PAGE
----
The U.S. Department of Agriculture (USDA) originally had a mission of promoting nutrition. Today it’s way down on the list of places to go for reliable nutritional information.
But it’s the first place you’ll want to go if you’re a large corporation looking for government hand-outs.
Though there were earlier programs, the “independent” Department of Agriculture was created during the Lincoln administration, formally established May 15, 1862.
Lincoln called the new department “the people’s department.”
It’s most important function was to distribute seeds that were appropriate to the many and varied climatic conditions of the vast and sprawling United States.
But of course about half the U.S. population in those days were involved in agriculture to some degree.
From 50% farmers to 2% farmers
Today, only about 2 percent of the U.S. population is involved in agriculture—but rather than fading away, the USDA has morphed into a bloated, sprawling bureaucracy involved in everything from food stamps and school lunches to subsidies for corporate billionaires.
Even fifty years ago the USDA was quite a bit different than today. USDA data from 1950 to 1999 found substantial declines of vitamins and minerals in 43 vegetables and fruits. This was according to a landmark study by Donald Davis and a team of researchers from the University of Texas.
Other studies in the British Food Journal revealed that calcium content had dropped 27 percent, iron 37 percent, potassium 14 percent and vitamin A, 21 percent.
One study found that it would take eight oranges today to equal the same amount of phytonutrients to equal one orange from 100 years ago.
The inclusive study was published in the Journal of American Nutrition in 2004.
Since that time, it appears that the USDA does not involve itself with the nutrient content of crops anymore—perhaps because the “nutrient depletion” story is too scary.
Instead, 73 percent of USDA outlays go to food and nutrition assistance programs—all in cooperation with large politically-connected corporate food manufacturers. These programs include the Supplemental Nutrition Assistance Program (aka SNAP or food stamps), marketing and regulation programs, research, rural development programs, conservation and foreign agricultural service programs.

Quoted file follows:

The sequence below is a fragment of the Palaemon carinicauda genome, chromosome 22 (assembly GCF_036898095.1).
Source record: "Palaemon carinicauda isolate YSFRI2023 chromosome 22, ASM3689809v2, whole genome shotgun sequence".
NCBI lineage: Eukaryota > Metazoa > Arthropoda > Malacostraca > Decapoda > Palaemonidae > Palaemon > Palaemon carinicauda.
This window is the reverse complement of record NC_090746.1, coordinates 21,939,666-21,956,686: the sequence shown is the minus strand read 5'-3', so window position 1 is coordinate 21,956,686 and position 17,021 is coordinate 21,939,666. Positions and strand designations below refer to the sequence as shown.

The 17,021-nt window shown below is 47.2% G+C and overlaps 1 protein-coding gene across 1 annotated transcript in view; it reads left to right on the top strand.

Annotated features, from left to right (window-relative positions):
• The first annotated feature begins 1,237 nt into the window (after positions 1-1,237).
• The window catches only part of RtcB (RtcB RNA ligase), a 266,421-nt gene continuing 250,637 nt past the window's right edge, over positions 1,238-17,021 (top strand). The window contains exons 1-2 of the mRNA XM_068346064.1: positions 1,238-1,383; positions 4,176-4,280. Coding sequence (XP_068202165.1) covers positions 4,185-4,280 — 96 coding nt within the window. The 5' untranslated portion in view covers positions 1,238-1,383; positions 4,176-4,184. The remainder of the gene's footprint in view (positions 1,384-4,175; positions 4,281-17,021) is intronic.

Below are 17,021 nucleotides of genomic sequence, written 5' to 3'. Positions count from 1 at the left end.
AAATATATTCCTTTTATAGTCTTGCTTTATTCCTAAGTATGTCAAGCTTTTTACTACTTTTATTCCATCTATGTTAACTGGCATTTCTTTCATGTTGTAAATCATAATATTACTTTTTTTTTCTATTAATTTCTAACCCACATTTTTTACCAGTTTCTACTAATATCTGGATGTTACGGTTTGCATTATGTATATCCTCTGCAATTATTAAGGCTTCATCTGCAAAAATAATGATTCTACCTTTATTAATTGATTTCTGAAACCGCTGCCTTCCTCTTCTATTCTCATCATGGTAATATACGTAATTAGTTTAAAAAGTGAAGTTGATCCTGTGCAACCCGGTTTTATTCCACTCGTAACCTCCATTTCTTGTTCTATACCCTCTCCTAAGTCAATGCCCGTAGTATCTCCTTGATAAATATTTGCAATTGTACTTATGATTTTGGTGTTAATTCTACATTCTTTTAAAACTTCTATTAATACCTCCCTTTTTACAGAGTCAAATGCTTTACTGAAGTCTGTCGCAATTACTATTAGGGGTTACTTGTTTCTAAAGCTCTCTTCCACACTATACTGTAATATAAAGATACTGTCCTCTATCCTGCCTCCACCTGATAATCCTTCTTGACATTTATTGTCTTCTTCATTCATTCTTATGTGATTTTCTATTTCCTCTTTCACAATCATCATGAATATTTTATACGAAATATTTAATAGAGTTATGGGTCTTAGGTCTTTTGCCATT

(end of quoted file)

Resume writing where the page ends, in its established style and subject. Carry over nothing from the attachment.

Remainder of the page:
Today the U.S. has over 31,000 food and beverage manufacturers across the country. We have enormous factory and corporate-dominated farms, depleted soil, a river of pesticides, GMO crops and chemical fertilizers—all of which mask the loss of soil microorganisms that once protected our health and vitality.
The new mission
Today it seems the original USDA mission has been subverted. Now it seems the main mission is to offset and make excuses for the damage caused by modern corporate farming and food manufacturing. This is why the USDA now tells us that heavily-processed pizza is a “healthy and balanced” school lunch.
If USDA officials were really serving the interests of the people, they would be promoting and assisting organic and natural farming.
Instead the USDA provides taxpayer money to support some of the richest corporations in the world—as they grow and manufacture nutrient-deficient food.
The University of Texas Davis Study from twenty years ago provided a significant warning: Refined sugars, processed oils, white flour and rice offer us tasty food—but with huge reductions in nutrients.
The end result is an obesity epidemic, not optimal health.
And the reason Americans consume so much of this kind of food is lagely due to the policies of the USDA.
Today the USDA mission has changed from helping small U.S. farmers provide highly-nutritious crops to helping large multi-national corporations earn big profits.
Do your own research
The bottom line is that when it comes to your health your most valuable resource is your ability to educate yourself.
Don’t rely solely on governmental organizations that are tainted by political connections and corruption. Look no further than public school lunches to see what the USDA considers “healthy and balanced.”
Eat lots of fruits and vegetables prepared from scratch. Unprocessed fruits, vegetables, nuts, grains and legumes are still your best bet.
And add a good whole food vitamin/mineral supplement to your daily regimen—to make up for the lower nutrient content of today’s farmed foods. Optimal Whole Food Vitamin•Mineral from Optimal Health Systems is a good choice.
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